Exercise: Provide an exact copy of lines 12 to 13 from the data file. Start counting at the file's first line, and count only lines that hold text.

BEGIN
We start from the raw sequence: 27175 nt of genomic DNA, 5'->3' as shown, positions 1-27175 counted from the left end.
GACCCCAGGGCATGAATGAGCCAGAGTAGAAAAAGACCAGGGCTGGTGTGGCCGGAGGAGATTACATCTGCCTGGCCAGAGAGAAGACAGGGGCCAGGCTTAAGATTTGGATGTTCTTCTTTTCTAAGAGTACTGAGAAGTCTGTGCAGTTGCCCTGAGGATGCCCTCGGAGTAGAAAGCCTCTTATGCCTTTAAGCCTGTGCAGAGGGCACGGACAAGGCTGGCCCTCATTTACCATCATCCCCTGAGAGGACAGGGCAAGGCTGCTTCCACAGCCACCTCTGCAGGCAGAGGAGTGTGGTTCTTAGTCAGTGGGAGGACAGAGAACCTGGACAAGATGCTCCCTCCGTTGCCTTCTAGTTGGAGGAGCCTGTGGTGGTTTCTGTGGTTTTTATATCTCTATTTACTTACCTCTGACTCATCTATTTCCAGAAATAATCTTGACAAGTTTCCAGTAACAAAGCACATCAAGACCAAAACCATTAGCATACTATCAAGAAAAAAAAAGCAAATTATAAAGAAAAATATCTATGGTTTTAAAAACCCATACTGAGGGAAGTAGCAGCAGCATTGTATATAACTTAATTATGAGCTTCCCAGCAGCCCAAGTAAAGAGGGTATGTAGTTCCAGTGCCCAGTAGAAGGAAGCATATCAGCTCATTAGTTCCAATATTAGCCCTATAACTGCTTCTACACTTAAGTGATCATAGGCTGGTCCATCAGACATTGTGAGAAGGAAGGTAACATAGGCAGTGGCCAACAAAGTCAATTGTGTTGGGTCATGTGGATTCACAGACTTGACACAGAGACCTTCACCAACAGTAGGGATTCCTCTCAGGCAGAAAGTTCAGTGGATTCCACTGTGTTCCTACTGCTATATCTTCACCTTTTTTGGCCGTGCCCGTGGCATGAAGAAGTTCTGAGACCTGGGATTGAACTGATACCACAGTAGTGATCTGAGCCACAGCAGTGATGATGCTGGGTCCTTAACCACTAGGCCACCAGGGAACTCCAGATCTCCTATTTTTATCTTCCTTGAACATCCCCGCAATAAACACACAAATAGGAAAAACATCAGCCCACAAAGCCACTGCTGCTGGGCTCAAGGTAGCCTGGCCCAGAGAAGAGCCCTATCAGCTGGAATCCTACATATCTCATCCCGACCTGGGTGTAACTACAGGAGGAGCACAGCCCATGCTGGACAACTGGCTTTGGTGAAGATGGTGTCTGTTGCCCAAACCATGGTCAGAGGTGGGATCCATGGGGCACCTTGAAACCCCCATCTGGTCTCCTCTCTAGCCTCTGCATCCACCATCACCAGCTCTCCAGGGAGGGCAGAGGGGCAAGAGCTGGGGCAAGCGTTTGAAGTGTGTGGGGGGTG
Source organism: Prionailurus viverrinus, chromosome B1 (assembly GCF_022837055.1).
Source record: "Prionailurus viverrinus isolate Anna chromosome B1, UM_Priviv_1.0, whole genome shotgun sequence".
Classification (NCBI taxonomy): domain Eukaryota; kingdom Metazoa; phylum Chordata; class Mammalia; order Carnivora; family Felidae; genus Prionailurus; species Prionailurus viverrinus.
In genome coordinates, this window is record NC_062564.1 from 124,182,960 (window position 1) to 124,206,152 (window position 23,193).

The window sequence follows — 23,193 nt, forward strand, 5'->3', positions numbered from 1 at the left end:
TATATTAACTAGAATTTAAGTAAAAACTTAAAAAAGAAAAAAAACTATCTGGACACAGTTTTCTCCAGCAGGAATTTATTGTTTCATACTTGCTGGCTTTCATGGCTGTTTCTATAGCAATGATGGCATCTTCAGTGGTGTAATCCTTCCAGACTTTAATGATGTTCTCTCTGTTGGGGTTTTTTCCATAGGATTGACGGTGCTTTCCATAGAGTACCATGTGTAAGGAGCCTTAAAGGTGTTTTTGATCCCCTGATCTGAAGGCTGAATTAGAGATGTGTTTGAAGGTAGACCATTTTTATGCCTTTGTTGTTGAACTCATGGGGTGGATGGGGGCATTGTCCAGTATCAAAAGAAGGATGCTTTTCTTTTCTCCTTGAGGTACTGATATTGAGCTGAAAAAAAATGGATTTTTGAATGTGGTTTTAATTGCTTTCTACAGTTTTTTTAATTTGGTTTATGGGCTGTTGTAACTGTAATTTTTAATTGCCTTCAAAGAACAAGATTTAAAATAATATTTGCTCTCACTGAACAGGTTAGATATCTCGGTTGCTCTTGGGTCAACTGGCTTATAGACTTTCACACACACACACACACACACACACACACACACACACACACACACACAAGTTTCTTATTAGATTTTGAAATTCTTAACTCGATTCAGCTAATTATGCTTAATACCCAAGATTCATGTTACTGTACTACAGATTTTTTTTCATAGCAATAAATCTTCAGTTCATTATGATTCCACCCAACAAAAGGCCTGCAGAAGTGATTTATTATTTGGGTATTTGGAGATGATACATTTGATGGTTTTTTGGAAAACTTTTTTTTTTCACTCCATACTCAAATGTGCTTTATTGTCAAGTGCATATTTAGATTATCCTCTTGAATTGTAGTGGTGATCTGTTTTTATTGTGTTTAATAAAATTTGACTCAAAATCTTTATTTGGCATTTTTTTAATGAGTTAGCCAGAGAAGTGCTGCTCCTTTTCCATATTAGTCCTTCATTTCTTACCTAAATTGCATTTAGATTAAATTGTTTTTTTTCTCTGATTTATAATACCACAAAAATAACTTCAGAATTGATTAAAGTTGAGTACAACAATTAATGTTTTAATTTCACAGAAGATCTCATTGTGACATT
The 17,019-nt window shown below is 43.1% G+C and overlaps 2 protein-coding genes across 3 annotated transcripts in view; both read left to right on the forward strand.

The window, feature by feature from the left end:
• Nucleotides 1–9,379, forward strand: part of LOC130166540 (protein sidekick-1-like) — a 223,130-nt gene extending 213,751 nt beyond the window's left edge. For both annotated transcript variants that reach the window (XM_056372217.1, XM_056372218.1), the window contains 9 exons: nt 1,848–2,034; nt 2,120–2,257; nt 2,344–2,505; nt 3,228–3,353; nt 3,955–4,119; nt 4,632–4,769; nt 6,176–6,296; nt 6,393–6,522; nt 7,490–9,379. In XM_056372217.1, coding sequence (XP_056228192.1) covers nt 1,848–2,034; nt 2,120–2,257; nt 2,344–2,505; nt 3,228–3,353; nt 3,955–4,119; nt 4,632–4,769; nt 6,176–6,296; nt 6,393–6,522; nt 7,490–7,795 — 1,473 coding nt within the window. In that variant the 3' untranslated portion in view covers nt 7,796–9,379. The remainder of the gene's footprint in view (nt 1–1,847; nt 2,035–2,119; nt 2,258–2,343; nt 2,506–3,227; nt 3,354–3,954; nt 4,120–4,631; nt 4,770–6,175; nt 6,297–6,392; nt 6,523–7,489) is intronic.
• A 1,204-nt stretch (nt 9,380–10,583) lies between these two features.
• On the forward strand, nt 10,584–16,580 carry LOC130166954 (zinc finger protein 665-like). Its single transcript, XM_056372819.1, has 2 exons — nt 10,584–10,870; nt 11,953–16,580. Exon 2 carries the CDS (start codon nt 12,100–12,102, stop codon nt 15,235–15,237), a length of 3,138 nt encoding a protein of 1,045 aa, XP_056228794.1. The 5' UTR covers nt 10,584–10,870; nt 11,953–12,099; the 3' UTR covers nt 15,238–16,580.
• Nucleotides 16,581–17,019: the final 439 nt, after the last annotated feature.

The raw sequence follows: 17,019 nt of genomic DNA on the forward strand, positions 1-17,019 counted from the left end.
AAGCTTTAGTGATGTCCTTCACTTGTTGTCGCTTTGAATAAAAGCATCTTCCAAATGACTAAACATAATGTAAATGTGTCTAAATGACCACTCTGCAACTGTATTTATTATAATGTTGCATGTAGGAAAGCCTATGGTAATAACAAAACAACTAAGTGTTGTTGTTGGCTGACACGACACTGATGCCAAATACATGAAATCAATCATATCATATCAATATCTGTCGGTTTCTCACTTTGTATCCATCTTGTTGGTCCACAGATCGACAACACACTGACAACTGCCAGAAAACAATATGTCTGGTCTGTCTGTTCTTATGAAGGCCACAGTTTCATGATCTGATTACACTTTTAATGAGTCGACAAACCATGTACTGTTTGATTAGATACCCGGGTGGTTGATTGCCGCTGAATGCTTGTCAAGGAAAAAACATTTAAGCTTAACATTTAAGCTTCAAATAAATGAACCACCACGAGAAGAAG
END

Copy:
• A 1,204-nt stretch (nt 9,380–10,583) lies between these two features.
• On the forward strand, nt 10,584–16,580 carry LOC130166954 (zinc finger protein 665-like). Its single transcript, XM_056372819.1, has 2 exons — nt 10,584–10,870; nt 11,953–16,580. Exon 2 carries the CDS (start codon nt 12,100–12,102, stop codon nt 15,235–15,237), a length of 3,138 nt encoding a protein of 1,045 aa, XP_056228794.1. The 5' UTR covers nt 10,584–10,870; nt 11,953–12,099; the 3' UTR covers nt 15,238–16,580.